We present theoretical investigations of high-order-harmonic generation (HHG) resulting from the interaction of noble gases with localized surface plasmons. These plasmonic near-fields are produced when a metal nanoparticle is subject to a few-cycle laser pulse. The enhanced field, which largely depends on the geometrical shape of the metallic nanostructure, has a strong spatial dependency. We demonstrate that the strong nonhomogeneity of this laser field plays an important role in the HHG process and leads to a significant increase of the harmonic-cutoff energy. In order to understand and characterize this feature, we include the functional form of the laser electric field obtained from recent attosecond streaking experiments in the time-dependent Schrödinger equation. By performing classical simulations of the HHG process we show consistency between them and the quantum-mechanical predictions. These allow us to understand the origin of the extended harmonic spectra as a selection of particular trajectory sets. The use of metal nanoparticles is an alternate way of generating coherent XUV light with a laser field whose characteristics can be synthesized locally.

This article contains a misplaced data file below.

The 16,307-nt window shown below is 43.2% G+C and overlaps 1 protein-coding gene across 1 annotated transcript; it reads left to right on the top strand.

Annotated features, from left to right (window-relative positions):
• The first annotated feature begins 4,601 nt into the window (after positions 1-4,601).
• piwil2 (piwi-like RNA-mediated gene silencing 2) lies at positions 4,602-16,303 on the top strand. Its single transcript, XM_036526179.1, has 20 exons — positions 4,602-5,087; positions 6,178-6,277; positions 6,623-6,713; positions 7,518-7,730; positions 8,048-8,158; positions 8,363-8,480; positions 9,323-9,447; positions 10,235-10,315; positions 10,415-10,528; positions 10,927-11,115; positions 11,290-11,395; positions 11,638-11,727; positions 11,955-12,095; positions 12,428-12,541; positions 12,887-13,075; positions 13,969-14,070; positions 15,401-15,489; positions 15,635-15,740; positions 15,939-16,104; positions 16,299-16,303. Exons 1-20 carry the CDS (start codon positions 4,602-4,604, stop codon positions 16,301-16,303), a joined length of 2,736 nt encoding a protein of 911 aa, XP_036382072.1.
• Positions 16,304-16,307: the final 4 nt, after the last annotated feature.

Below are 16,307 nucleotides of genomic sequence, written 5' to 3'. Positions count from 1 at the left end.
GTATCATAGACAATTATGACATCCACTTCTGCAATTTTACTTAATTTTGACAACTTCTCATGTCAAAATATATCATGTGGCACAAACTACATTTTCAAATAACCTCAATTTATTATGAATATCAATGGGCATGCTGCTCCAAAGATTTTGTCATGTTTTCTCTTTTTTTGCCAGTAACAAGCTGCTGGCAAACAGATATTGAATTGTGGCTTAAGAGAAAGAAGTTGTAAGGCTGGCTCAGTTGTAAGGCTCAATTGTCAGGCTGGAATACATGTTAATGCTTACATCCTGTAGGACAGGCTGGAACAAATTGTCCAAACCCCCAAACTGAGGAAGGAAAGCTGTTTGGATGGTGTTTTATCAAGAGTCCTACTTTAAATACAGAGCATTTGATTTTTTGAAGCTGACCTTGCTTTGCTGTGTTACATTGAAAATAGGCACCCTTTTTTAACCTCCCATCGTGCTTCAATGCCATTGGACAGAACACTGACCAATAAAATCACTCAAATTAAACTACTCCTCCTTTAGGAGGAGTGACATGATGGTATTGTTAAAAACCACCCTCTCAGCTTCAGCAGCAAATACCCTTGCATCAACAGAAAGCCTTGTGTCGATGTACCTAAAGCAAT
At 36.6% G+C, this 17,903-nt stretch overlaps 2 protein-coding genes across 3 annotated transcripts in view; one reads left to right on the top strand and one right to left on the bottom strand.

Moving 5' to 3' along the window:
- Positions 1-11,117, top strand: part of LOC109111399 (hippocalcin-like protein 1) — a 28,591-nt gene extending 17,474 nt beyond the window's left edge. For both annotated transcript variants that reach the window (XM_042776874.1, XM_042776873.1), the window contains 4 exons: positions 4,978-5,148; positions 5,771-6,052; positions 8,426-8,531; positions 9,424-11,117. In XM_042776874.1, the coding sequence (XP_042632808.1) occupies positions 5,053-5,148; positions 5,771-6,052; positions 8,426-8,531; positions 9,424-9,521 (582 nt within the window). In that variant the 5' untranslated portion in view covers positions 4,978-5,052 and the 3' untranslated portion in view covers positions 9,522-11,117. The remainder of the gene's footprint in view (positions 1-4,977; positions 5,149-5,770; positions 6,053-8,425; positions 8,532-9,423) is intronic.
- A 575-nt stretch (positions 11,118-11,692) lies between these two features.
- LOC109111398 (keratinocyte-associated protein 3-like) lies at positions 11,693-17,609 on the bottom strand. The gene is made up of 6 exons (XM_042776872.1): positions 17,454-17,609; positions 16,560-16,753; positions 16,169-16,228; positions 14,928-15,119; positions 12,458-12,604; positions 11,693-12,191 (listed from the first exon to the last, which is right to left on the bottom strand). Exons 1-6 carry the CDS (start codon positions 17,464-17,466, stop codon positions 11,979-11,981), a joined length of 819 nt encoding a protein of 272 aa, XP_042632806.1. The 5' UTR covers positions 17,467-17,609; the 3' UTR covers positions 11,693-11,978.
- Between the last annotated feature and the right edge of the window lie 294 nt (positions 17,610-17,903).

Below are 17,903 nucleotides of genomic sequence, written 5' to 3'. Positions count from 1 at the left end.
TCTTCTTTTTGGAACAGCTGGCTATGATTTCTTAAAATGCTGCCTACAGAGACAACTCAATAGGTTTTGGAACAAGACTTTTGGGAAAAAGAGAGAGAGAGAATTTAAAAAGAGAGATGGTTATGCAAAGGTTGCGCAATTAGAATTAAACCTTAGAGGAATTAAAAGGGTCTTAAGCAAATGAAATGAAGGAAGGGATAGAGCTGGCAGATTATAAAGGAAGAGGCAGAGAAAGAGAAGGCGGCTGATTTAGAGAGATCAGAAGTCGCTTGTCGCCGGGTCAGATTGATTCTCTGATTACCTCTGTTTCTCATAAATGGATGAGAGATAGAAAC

|Physical Review A - Atomic, Molecular, and Optical Physics
|Published - 11 Apr 2013